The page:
Does It Matter If Adam Driver Is A Bad Actor?

A lot of people who don’t obsess about movies all day look at Al Pacino as kind of a lovable ham: a once quiet, subtle actor that must’ve hit the cocaine a little too hard in the ’80s and thus became this overbearing, stage-eating over-actor—harrumphing and booming like one of the Jurassic Park dinosaurs screaming about great asses and being a fan of man. There is another way to look at Pacino, though—he’s a movie star who has gotten as big as the movies themselves over the course of 50 years. Movie-star charisma is one of those impossible to quantify things, but if you watch enough movies you know it when you see it. Pacino’s volcanic energy makes his characters big, and as a result, filmmakers keep giving him bigger and bigger forces of nature to play. There’s nothing Irish about this heavily Italian man, he looks like he sweats olive oil, but if he says he’s Jimmy Hoffa in The Irishman, I kinda just believe him.

Throughout the just over two-hour runtime of Ferrari, I thought about Pacino as I watched Adam Driver as the titular car titan. This comparison was followed by thoughts that called into question what I was watching, even as I was ostensibly enjoying myself and that brooding, moody Michael Mann magic. Is Adam Driver a bad actor? and, If he is, why can’t I look away?

I like Adam Driver. He has good taste, mostly. He loves the right directors, but more importantly, the right directors absolutely LOVE him. Everyone from Spike Lee to Noah Baumbach to Leos Carax and now Michael Mann has clamored to work with him. Can all these people I respect be wrong?

Driver’s never been an easy actor to pin down. He’s experimental and seemingly exhibitionist in the types of characters he chooses. He’s not a guy who shows up in a Netflix rom-com. Even his claim to fame, as Lena Dunham’s dickhead boyfriend on Girls, was a surprisingly intense character. But that intensity keeps serving him well. As the petulant man-child turned supervillain, Kylo Ren, he was the best thing about the middling Star Wars reboot. And even in movies that don’t work, he is always interesting and potent.

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Ferrari feels like Driver’s attempt to be place himself in the category of Great Actors. He plays Enzo Ferrari just on the slim, wobbly fence between parody and chameleon. He has a shaky Italian accent that’s not quite House-of-Gucci bad, but isn’t far away. He gained a lot of weight for the role, but not enough, and it’s pretty obvious that he’s using a pillow of sorts to create his old-man paunch. The aging makeup he wears to make up for the 20 years age difference between him and his character is pretty silly to look at.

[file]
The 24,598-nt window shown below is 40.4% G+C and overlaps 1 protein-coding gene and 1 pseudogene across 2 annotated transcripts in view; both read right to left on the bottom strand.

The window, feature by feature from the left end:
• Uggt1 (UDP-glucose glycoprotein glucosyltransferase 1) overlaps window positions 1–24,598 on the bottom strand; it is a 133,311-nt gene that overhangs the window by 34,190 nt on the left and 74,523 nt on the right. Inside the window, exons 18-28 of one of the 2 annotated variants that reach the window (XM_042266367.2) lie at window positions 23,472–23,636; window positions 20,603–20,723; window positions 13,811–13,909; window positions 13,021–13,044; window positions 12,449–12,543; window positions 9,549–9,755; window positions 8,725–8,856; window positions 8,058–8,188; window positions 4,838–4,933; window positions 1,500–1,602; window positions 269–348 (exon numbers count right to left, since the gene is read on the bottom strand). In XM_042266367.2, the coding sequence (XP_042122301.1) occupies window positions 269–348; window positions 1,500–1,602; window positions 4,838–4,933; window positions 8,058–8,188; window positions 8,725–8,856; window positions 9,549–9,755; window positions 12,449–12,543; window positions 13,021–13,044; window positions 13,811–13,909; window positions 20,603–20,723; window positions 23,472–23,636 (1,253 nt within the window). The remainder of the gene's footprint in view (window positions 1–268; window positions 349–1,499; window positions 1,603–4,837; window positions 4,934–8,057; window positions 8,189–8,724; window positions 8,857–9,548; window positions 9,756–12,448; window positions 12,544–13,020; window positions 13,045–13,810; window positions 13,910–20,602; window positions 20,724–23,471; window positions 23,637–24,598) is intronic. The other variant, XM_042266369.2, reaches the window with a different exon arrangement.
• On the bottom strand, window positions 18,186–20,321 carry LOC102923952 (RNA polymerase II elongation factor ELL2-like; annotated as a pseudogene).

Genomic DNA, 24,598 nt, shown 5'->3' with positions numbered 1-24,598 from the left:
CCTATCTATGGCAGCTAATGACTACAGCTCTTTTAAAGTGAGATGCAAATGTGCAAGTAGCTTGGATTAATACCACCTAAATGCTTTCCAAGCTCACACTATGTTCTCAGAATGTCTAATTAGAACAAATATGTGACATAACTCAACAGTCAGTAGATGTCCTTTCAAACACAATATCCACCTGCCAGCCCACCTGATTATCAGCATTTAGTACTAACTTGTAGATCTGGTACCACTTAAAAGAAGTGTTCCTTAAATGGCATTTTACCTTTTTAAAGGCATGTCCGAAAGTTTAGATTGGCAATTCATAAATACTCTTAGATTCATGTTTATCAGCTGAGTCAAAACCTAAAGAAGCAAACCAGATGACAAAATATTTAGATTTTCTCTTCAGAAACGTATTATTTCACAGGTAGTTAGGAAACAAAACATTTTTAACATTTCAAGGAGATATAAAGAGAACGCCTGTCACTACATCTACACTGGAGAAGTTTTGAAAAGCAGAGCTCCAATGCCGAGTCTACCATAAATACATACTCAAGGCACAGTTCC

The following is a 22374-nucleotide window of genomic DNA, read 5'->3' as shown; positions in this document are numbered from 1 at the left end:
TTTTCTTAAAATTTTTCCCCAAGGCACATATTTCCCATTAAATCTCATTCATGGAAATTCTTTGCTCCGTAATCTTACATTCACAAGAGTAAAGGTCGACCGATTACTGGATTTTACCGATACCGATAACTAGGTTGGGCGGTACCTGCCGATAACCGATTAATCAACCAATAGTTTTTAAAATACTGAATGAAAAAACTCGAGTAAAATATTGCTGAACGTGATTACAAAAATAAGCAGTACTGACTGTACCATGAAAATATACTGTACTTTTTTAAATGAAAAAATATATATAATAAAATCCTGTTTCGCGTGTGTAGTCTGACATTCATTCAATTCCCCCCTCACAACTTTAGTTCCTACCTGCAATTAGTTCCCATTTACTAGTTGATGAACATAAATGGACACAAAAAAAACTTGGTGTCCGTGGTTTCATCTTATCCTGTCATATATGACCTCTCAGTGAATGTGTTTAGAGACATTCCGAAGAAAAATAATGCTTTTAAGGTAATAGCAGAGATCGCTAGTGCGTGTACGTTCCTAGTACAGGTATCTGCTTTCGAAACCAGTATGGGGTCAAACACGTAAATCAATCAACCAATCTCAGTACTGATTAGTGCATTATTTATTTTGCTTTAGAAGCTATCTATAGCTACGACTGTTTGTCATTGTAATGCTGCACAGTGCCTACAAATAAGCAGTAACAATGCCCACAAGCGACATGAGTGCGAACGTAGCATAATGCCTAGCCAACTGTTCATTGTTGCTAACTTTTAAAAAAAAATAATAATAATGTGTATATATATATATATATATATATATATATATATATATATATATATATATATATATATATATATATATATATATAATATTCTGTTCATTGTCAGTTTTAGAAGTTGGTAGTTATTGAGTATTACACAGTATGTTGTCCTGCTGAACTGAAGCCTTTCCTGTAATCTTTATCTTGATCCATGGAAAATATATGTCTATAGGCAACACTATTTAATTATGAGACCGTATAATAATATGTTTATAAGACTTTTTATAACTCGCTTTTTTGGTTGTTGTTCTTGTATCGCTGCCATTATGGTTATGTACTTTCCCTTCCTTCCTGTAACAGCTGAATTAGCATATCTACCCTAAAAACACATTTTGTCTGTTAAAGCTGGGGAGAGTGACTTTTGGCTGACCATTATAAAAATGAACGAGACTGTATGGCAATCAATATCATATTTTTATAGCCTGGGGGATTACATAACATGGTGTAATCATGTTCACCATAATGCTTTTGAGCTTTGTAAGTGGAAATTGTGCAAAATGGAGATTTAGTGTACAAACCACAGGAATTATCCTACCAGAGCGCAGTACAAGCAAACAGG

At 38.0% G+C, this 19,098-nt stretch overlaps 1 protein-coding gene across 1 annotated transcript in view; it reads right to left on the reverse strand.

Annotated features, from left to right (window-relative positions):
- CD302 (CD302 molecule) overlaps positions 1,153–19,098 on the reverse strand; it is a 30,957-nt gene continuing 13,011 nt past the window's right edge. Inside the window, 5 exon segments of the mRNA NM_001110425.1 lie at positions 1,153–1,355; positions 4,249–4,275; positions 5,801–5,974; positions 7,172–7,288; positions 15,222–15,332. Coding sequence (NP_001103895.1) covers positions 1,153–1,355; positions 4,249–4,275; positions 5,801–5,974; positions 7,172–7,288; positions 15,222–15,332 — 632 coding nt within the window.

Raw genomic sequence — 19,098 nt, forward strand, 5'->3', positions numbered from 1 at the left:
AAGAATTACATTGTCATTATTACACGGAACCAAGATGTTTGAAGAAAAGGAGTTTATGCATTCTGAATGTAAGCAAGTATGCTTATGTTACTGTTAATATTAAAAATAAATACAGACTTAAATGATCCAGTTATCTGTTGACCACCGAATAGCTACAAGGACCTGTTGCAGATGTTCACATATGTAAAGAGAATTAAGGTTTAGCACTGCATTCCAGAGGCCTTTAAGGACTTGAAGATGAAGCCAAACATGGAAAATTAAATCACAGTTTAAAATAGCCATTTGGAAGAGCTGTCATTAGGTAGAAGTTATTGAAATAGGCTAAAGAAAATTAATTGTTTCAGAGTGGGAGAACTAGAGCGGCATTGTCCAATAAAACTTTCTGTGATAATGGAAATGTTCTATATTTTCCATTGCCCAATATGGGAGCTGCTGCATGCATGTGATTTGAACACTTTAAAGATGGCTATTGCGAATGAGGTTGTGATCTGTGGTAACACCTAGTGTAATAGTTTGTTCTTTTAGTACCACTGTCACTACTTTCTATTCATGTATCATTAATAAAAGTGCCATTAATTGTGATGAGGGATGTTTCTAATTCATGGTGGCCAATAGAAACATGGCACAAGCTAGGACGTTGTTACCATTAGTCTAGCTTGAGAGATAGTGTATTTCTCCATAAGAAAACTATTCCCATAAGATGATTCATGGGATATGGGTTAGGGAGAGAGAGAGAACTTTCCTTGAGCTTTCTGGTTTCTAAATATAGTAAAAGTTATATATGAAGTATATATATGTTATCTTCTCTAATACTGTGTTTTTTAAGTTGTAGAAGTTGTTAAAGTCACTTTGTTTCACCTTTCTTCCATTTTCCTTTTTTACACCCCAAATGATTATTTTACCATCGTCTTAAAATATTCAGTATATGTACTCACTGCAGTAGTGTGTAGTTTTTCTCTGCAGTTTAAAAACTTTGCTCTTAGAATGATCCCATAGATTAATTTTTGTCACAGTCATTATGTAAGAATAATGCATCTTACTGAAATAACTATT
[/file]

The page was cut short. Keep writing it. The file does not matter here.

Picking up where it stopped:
And yet, Driver is absolutely magnetic on that big screen. He is as demonstrative, virile, confident, and big as the character should be in a movie like this. Because this is a Michael Mann movie, there are sequences where Driver barely speaks, instead communicating with stern looks and gestures that command your attention. He’s also an absolute weirdo, to his very core, and he brings that sense of weirdness into this performance, as he does all others. In Ferrari, he does a lot of old-Italian-man genuflecting, not quite mafioso style but still as kind of a caricature, and yet he’s so committed that I just rolled with it. He always swallows the screen and you want to see him in every scene, regardless of whether his acting is “good” or his accent works. When he speaks in his bad accent about his terrible joys and deadly passions, I don’t know what he means but I’m into it. His acting becomes a secondary concern.

It’s this force of persona that I think makes him so attractive to so many filmmakers. Driver has almost Neanderthal levels of masculine energy and power. The kind that made Robert De Niro, Marlon Brando, and Denzel Washington so sought after, and the kind that’s in pretty short supply now. It’s different than just being hot, or having a good physique—anyone can have that. What Driver has is a combination of power, energy, machismo, and animal magnetism that can’t really be measured or explained, and it certainly can’t be learned, much to the chagrin of those pushing alpha male-branded self-help products. It’s brutish and animalistic and that’s what great art needs sometimes. Not to be crass about it, but there’s a reason directors keep putting this guy in the most thrust-heavy sex scenes imaginable (including Ferrari). It’s also not a surprise that old legendary male directors love the guy, and just like Jesse Plemons, they love making him play much older than he actually is. David Mamet must be fuming that he’s essentially blackballed and can’t put those two guys in the most homoerotic movie about cops or lawyers who want to destroy each other.

This kind of volatility and charisma makes up for whatever it is that Driver lacks as a thespian. He can’t disappear into a role, but he keeps choosing projects that seem to require that ability. Driver’s magic trick is not becoming Enzo Ferrari, but convincing us that maybe Enzo Ferrari was a little bit like Adam Driver. It’s more interesting to encompass an idea or a psychology than an actual person. I saw and enjoyed The Last Duel, and Driver’s greatness in it came from the way he captured an idea of masculine rage and dominance in a seemingly charming package. That kind of stuff suits him a lot more than biopics, but still, I can’t imagine anyone else currently working pulling off quite what he does here in Ferrari. He’s never boring, and he’s fun to look at. Sometimes that’s all you need from an actor.

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